The great thing for me as a writer when taking up a new past time (or even talking to other people about their hobbies), is learning a new language. Today, I started an introduction to archery and it is an entire world, replete with a vocabulary, some of which is quite ancient. There is the fletch, the nock and the nocking point, the rest, and of course the bow and arrow. Some terms I was familiar with – a fletcher is a maker of arrows – for instance. But putting the language together with unfamiliar actions makes it real in a way no history book, documentary nor televised sporting event can convey. We all know that right.
Archery was nothing like firing the plastic doodads at a kind of squishy dart board thing we had as kids. There was something oddly comforting holding the recurve bow that was just a little taller than myself. Then there was a satisfying kind of brisk thump/thud of the arrows as they (mostly) hit the target, or the twang if they hit the timber edge, and then the rattle of the aluminium arrows in the quiver at my side. There is now the purpling bruise from the pain of my novice abilities, as the draw trembled at the release and the string hit my arm, which if I don’t correct through my stance, I will need a bracer for. See language!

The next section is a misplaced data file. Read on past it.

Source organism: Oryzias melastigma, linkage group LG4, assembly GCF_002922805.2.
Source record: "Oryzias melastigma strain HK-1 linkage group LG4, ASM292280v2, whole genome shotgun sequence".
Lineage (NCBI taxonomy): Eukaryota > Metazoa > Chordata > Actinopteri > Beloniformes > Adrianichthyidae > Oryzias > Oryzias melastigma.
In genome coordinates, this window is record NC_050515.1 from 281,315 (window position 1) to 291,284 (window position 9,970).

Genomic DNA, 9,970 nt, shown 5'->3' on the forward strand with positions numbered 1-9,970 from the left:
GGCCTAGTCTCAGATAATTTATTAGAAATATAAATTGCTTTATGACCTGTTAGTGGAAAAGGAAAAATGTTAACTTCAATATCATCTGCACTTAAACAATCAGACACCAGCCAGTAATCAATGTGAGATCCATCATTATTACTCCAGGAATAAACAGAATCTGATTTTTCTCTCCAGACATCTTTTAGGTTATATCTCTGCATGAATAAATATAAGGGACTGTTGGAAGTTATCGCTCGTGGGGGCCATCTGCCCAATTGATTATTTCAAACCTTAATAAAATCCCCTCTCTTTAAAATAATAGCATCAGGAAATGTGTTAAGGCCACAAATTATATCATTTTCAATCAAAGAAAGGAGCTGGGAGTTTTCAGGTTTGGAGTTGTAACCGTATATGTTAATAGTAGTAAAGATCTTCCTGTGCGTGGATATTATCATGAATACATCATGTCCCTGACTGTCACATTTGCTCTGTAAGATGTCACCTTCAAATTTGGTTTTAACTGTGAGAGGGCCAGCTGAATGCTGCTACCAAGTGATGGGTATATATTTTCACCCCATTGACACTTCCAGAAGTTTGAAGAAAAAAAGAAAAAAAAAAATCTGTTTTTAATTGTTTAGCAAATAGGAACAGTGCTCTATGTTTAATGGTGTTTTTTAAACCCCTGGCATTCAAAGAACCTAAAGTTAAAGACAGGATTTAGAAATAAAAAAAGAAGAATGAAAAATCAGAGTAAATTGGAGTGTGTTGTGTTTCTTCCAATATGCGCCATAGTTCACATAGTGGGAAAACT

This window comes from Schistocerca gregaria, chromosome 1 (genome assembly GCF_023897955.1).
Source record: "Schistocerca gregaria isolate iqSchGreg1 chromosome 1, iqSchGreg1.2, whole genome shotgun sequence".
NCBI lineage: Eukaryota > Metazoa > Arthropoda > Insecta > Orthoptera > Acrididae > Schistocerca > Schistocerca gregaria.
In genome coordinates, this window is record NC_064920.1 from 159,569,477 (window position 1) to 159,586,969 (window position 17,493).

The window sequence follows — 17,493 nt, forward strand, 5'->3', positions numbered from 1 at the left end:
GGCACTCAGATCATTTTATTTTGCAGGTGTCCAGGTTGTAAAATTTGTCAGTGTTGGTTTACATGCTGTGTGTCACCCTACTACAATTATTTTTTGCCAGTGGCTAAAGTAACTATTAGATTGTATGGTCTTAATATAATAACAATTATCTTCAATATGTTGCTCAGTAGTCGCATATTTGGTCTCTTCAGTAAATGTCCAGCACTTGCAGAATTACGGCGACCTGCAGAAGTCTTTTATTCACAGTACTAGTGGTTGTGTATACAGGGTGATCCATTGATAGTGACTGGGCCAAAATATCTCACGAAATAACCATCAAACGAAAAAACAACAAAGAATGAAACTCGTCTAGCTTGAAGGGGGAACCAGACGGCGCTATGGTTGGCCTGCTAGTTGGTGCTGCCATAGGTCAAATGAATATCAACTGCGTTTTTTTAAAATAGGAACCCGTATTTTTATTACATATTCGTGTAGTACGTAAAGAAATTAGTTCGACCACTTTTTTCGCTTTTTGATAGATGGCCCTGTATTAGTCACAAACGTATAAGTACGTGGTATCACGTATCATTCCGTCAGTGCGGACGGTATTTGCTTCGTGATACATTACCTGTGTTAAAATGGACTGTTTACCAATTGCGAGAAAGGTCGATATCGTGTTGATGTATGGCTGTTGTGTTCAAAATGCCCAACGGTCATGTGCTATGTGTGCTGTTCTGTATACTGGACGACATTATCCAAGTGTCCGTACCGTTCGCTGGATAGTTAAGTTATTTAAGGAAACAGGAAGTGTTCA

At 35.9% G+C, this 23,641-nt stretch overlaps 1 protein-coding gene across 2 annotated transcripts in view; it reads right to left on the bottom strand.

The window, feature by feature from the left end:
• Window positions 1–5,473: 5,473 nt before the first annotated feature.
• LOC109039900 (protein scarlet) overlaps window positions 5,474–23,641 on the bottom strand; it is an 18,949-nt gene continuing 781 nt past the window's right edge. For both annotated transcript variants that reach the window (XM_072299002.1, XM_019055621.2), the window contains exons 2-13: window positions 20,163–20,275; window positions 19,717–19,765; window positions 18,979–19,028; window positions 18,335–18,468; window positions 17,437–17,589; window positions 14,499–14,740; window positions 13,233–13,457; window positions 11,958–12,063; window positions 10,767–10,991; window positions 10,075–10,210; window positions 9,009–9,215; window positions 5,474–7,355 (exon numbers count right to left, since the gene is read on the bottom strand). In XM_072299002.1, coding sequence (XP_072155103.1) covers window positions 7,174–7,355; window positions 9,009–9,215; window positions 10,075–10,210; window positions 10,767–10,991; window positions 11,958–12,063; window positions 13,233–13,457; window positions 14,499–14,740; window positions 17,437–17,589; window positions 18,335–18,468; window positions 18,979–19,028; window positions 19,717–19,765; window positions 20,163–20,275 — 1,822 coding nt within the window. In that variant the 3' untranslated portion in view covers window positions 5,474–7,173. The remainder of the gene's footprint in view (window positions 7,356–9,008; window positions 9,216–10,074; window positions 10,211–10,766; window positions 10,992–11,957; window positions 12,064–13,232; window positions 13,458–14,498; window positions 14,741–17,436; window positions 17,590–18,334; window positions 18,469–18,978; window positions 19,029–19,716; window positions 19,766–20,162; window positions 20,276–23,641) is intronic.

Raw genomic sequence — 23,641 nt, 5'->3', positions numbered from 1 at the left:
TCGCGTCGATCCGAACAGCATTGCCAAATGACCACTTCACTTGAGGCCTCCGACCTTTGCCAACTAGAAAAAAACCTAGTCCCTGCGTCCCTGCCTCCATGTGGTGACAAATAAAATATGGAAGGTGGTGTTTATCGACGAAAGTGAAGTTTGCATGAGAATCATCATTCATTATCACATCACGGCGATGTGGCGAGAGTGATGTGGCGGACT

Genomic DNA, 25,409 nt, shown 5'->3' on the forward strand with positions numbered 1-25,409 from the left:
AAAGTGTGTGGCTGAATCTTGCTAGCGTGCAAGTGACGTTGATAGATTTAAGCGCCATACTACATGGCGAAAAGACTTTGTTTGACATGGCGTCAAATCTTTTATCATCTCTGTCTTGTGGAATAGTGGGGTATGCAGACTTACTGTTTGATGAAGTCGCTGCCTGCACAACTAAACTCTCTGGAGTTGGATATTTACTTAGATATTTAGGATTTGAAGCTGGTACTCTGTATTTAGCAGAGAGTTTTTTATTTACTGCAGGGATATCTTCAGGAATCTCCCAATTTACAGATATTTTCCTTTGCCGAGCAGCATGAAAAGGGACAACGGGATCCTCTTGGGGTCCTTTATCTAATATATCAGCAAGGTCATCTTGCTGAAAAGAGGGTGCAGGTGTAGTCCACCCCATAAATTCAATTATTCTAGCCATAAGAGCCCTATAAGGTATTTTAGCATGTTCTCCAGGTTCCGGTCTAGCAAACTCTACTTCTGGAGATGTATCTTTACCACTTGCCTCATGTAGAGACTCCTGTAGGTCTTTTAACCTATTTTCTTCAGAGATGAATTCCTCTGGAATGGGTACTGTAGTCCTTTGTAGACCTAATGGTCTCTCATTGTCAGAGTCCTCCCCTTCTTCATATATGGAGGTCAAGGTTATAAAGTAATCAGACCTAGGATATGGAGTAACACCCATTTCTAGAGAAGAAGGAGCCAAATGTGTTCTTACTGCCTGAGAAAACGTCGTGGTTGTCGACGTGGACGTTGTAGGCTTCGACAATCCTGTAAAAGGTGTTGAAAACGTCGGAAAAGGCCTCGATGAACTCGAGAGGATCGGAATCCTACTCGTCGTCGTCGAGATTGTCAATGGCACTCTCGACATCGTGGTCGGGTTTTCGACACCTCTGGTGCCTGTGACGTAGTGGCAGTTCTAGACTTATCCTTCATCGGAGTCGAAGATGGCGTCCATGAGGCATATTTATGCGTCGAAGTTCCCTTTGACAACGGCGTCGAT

We spent an hour trying to digest not just the language, but also the rules and etiquette. These are, after all, weapons, so there are many do nots and never evers as well as the many how tos. How to stand, how to draw, how to hold the bow, how to position the fingers using a tab, how to hold the hand at the jaw, how to loose the arrow and how to ensure the arrow is positioned. And how to improve. But it is the language which anchors our behaviour first. Well it did mine. It was interesting watching the mono-syllabic teens alongside me struggle when they couldn’t acknowledge the bows they were given weren’t right for them and they couldn’t draw the string to their noses, which is fairly crucial if you want to hit a target. For all their vitality and natural strength, it matters not without communication.
As a thing to learn, I had a fine time, and I have a couple of lessons to go before I decide whether to take this up more regularly and if I do, what sort of archery. Whatever happens in the long-term, it’s good to learn and experience something entirely new and more difficult than anyone actually suspects. It gets the synapses firing, and whether I draw upon all this for any kind of creative endeavour beyond here, well, let’s just say that’s a nice bonus if it happens.